Jan 24th – The universe just wasn’t big enough for both of them

January 24th – The universe just wasn’t big enough for both of them.


It was his fault, really, for giving it the stupid name in the first place. After all, if you’re going to give something a name, then at least try to make it appropriate. Everyone knows someone who has named their cars, tried to nail personalities on to the metal bodies to make them more human, or quirky, or interesting. He didn’t have a car. What he did have was everything else.

It started innocently enough. Just after his most recent housemate had moved out, citing irreconcilable differences, he had named his fridge Joyce. It seemed a reasonable enough name for a household appliance, serving, as it did, the artistic (James, of the Ulysses variety) and the mundane (just Joyce, of the 1970s housewife variety).

With no-one around to question his naming, and no one who really cared much either way, he moved on to other objects. The television became Hercules, for unfathomable reasons; the toaster Eileen.

He continued in this vein for some time, until he started to run out of names.

It had got to the point where he had needed to keep a list, so that he didn’t lose track. In a small notebook he recorded Claudette against the telephone, and Daphne next to the coffee table. The front door he named Darren. That felt like a good name for a door. When he realised that he had named the cat-flap (a legacy, he didn’t have a cat, which would have been a natural thing to name) and the shower head Mark, he knew it was time to become a bit more abstract. So he went for nouns, prefixed with The, to make them more significant.

As a result, his laptop became The Orangery, an umbrella The Crucible. His vivarium became The Universe.

The vivarium, upon the moment of its naming, contained two iguanas, curiously named Iguana One and Iguana Two. He had owned the two creatures since they were very small, and had cared for them carefully ever since. It was shortly after the christening of The Universe, however, that he became aware of a problem. Iguana one and Iguana Two had, as all living things do, to a greater or lesser extent, grown. And they were getting too big for the tank. The Universe just wasn’t big enough for the two of them.

He had, he reasoned, three choices. Either to get rid of one of the Iguanas, (not really an option), to split them into separate vivariums (not really fair on either Iguana One or Iguana Two), or to get a bigger tank to house the pair of them, and get rid of the original The Universe.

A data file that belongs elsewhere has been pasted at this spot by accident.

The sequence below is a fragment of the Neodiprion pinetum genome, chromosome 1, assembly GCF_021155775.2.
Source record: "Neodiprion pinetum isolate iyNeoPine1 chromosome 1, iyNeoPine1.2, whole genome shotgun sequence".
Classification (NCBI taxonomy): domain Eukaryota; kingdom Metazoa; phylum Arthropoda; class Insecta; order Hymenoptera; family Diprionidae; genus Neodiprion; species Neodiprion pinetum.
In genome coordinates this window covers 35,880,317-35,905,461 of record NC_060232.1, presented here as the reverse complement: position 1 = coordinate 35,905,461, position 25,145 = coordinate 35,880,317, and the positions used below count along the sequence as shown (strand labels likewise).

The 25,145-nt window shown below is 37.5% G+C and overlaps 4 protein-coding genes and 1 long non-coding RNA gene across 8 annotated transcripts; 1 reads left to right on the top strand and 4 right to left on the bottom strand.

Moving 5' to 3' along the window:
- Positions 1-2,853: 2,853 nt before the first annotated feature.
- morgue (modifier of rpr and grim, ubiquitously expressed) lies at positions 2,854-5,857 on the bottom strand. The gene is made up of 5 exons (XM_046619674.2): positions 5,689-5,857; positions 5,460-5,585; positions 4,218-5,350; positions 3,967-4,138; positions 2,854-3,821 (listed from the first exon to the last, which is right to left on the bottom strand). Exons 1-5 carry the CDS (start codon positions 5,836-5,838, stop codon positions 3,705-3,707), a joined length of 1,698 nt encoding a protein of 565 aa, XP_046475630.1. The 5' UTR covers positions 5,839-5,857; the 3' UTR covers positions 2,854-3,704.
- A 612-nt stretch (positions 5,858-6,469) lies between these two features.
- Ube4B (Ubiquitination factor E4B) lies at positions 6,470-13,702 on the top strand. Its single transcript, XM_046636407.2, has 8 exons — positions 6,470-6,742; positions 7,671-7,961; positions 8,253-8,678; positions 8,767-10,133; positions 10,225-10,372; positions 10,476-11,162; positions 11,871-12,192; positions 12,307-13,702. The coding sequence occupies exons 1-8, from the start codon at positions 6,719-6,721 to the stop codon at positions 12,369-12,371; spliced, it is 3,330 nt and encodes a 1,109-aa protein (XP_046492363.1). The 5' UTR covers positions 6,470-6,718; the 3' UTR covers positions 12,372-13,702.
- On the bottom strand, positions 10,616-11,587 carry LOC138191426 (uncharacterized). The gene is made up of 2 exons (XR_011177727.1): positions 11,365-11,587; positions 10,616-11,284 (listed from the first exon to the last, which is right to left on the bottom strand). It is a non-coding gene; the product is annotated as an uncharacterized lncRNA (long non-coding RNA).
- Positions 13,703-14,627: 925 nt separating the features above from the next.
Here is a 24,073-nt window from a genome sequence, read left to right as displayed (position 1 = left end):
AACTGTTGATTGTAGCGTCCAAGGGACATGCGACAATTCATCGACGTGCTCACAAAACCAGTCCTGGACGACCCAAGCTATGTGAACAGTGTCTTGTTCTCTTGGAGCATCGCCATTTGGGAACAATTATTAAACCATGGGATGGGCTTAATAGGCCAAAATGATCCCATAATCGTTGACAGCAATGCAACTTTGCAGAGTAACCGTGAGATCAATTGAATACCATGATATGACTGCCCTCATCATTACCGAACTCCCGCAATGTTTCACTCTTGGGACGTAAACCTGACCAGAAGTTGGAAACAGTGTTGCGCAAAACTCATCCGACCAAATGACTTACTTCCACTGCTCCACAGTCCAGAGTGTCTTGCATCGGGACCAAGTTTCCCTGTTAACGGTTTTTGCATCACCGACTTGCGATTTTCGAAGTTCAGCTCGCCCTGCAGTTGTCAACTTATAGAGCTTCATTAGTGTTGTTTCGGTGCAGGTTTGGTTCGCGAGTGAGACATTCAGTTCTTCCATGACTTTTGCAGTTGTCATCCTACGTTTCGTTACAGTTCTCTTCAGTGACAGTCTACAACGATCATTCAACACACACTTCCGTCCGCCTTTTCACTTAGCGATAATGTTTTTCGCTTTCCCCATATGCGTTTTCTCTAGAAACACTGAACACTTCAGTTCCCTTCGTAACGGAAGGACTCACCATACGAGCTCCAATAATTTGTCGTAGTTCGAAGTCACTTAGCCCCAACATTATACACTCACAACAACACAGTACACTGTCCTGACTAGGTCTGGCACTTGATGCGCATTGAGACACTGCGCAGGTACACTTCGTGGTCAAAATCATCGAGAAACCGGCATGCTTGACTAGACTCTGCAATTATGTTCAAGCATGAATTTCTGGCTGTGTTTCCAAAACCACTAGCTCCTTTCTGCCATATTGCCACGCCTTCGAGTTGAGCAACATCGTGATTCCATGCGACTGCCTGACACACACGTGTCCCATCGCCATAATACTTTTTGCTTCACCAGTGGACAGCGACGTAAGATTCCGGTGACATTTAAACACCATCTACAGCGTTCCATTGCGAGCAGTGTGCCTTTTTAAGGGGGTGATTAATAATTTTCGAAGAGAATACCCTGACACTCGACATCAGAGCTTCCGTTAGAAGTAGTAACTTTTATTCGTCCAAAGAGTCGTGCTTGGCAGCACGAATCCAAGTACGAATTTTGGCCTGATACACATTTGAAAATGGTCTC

He went for option three. The Universe Two was more than suitable for both of them.


Inspired by a prompt from here

She Did Exactly What She Was Told Never To Do – Dead Deer

She Did Exactly What She Was Told Never To Do

It was not that her peers questioned her actions. Quite the reverse, in fact. They all cheered her on, and hoped to join her. It was the snooty members of the Yacht Club. They insisted that the Club Rules expressly forbade her. She knew, however, that this was not the case. He dear friend had managed to obtain a copy of said Rules, and the only possible grounds they had was Section 4, paragraph 3 which expansively and inaccurately referred to the maximum number of legs permitted aboard all sizes of ships. He had prepared a strong defence to any attack along these lines. She would stand on two legs only.

In the meantime she simply took to the water. She had become adept at going aboard, and all aspects of sailing except returning ashore which was, to be fair, still a trial for her. Her nerves, coupled with the knowledge that Yacht Club spies would be observing her every move, led her to shut her eyes at the key moment and dignity was rarely present.

But now she was in full flow. The attacks from the nastiest Club Members enraged her. So much so she had arranged a flotilla this sunny June day. And what a sight it was! A joy to behold. the glistening ripples of the deep blue ocean welcomed this extraordinary fleet. Fifteen hundred vessels set sail and the festival atmosphere was tangible in the air. Several boats took music bands aboard, they all had colourful bunting. And they were cheered by all, except the spluttering old fools of the Yacht Club.

Normal humans had long since accepted and celebrated the joy that pigs brought to the marina and Grandma Pig, in the leading boat, was somewhat a modern day hero. The yachts held over three thousand fabulous pigs. Her name was cheered, and oinked, for miles around. She was the happiest pig, no – the happiest sentient being, on all this beautiful, watery, porcine Earth.


Today I wrote from 13:52 to 14:02. I was prompted by an idea here. My other writings here. All my prompted writing here, and my tweets here